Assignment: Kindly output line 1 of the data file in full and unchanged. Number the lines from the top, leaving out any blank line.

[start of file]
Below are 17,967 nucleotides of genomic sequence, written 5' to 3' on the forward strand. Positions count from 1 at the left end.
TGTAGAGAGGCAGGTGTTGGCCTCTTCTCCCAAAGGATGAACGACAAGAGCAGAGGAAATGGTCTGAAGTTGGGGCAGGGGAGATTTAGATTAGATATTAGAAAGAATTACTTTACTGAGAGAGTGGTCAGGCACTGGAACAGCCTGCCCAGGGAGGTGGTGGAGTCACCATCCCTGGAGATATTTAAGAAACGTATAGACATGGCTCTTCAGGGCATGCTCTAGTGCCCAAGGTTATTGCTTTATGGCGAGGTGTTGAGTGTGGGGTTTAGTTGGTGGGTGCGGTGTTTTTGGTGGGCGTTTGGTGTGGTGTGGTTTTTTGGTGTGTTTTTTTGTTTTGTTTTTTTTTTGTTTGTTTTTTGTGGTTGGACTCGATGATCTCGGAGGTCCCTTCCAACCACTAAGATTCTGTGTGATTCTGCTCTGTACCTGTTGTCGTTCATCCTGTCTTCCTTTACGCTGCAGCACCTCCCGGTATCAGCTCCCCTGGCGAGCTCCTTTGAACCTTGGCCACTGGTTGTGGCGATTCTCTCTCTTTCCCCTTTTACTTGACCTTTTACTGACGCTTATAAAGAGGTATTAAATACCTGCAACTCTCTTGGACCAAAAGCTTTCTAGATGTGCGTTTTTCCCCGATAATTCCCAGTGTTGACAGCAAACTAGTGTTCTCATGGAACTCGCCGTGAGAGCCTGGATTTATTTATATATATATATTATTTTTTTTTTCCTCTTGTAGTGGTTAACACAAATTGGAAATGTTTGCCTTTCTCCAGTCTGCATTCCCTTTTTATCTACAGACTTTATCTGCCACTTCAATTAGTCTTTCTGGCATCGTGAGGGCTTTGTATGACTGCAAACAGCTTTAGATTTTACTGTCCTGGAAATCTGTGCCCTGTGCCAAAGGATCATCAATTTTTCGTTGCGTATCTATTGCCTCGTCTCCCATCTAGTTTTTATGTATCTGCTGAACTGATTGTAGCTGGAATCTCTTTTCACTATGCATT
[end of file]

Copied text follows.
Below are 17,967 nucleotides of genomic sequence, written 5' to 3' on the forward strand. Positions count from 1 at the left end.